Secrets To Home Loans For Chapter 13 Debtors


Every bankruptcy debtor yearns to rebuild their credit.  Whatever drove them to bankruptcy did no favors to their creditworthiness.

The need for a new loan can be imperative to a homeowner in Chapter 13 who needs a better interest rate, a recomputed loan term, or just needs out of Chapter 13 with a discharge.

Here’s what it takes to get a home loan after filing bankruptcy, from a mortgage broker who’s been doing it for decades in Northern California, Bob Schuman.

New real estate financing and Chapter 13 are not as incompatible as some assume.

A debtor can obtain financing during a Chapter 13 by paying off the  creditors in full or  by remaining in the plan.

If the borrower chooses to remain in Chapter 13, for the most part, all that is required is to pay off liens on the property and pay the remaining debts as provided by the plan.

Liens include the mortgage(s), HOA dues, outstanding property taxes, and any other debt with a lien
on the property — including the landscaper who filed a contractor’s lien!

As a bankruptcy lawyer, you’re in charge of advance planning for a new real estate loan.  The last thing you want to encounter is a last-minute “emergency”
dropped on you by the trustee, foreclosing lender or debtor.

All too often, by the time you catch wind of a seemingly “small detail”, the damage is already done.

Here’s what to emphasize to debtors when it comes time to refinance, so that we can give them the best terms possible. The debtor likely won’t realize it at the time, but your help in passing this information along could be invaluable to them.

We’re going to touch on three key areas:

  1. trustee payment histories,
  2. post-petition mortgage payments, and
  3. credit scores.

This information is critical to your clients. But, to change-up and old expression for our purposes, “You can lead a horse to water, but you can’t make
their trustee payments for them.”

In the end, it’s up to the debtor to follow through on this advice.

Here’s the overview.

Trustee payment history.

payment historyLenders want to see your client’s history.

When it comes to trustee payment histories, underwriters will poke and prod in search of any signs of missed payments.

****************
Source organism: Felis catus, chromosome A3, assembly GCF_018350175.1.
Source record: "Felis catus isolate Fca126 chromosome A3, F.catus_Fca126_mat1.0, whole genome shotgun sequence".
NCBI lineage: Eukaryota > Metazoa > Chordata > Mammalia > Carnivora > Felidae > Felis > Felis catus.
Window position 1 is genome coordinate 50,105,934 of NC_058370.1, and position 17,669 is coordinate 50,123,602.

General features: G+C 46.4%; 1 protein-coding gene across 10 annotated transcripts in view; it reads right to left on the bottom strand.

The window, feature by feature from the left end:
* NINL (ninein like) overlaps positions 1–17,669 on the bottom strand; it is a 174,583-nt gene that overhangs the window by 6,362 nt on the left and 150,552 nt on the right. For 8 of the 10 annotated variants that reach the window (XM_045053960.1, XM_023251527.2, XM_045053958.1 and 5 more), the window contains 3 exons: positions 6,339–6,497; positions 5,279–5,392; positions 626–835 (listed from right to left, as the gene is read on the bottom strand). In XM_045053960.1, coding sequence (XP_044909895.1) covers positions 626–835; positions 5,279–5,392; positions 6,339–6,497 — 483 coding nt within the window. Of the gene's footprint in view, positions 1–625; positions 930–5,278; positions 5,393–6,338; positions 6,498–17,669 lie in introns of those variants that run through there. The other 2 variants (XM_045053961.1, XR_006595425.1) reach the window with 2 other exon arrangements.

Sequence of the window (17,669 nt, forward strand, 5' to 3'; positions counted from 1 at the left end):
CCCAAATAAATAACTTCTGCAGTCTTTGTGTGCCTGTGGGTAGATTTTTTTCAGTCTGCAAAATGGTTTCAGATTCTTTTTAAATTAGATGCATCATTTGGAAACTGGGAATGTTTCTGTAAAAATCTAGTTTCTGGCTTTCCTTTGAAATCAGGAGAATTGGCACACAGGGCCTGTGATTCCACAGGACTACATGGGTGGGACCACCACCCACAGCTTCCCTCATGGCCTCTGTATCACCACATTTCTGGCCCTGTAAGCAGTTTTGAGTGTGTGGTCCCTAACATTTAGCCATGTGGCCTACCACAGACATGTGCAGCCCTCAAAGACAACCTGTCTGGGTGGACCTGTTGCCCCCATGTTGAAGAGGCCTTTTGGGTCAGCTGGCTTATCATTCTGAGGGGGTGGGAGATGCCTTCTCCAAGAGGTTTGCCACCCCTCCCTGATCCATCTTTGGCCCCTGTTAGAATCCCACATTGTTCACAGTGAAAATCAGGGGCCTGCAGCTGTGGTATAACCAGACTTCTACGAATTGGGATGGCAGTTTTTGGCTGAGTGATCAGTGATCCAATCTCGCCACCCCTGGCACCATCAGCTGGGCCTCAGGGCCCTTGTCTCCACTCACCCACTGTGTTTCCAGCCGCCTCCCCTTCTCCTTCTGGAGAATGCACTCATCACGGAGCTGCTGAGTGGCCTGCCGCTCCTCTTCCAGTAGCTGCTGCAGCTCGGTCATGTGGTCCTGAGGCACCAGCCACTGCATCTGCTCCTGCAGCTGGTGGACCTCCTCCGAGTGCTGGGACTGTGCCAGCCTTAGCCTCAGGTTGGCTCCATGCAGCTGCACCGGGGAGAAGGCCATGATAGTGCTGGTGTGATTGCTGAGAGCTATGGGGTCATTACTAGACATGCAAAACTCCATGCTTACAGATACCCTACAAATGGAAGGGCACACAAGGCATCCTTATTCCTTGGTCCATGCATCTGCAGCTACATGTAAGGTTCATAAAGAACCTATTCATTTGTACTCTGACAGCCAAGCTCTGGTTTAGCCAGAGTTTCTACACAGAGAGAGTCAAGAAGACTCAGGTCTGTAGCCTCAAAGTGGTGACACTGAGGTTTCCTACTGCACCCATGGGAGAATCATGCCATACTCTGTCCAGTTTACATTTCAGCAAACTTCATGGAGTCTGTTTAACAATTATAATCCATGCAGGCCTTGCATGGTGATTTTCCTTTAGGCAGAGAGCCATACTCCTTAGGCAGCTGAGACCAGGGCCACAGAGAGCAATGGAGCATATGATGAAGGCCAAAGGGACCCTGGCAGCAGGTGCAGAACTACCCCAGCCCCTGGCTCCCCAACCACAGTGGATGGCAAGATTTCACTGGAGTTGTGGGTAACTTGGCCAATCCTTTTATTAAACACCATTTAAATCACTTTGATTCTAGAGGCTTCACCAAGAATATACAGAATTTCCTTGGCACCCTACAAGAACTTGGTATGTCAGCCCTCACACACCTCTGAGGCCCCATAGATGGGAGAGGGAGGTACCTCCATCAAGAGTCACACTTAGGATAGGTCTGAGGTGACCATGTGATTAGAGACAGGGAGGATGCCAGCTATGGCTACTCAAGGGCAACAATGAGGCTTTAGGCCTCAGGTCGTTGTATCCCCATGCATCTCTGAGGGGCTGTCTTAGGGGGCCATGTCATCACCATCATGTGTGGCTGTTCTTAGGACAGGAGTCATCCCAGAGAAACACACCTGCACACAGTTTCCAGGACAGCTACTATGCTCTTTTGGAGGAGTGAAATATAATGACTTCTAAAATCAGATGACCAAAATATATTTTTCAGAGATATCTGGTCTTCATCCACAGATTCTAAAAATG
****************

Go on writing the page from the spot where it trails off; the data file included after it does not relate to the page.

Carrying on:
At this point in time, the best financing option will be an FHA loan. With a current or discharged Chapter 13 within the previous two years, FHA requires trustee payments to be paid in the same month in which they are due.

We can still secure financing if they haven’t been keeping up with the agreed-to payments.  It just means they are unlikely to receive as favorable terms on the loan.

We have several programs available that allow for missed payments. These programs are lenient when it comes to a relief from stay, multiple missed post-petition payments,
newly filed cases, and multiple bankruptcy filings (among other challenges).

Post-petition mortgage payments.

mortgage paymentsThe debtor’s history of mortgage payments fall under the same umbrella as chapter 13 trustee payments we discussed above.

The type of program a debtor can qualify for is predominantly influenced by the post-petition mortgage payment history; one missed payment can lead to an FHA denial, or the loan being
downgraded to a more lenient, yet more expensive program.

We recommend borrowers document each mortgage payment they make as lenders stop reporting this information to credit bureaus. Recently, we have a transaction
between Wells Fargo and a debtor where evidence of canceled checks proved invaluable.

Here’s how it went down: Wells Fargo claimed the debtor missed a postpetition mortgage payment four years ago (this is in dispute). Wells Fargo refused to say the payments were current, by itself this would have killed the loan or cause a downgrade.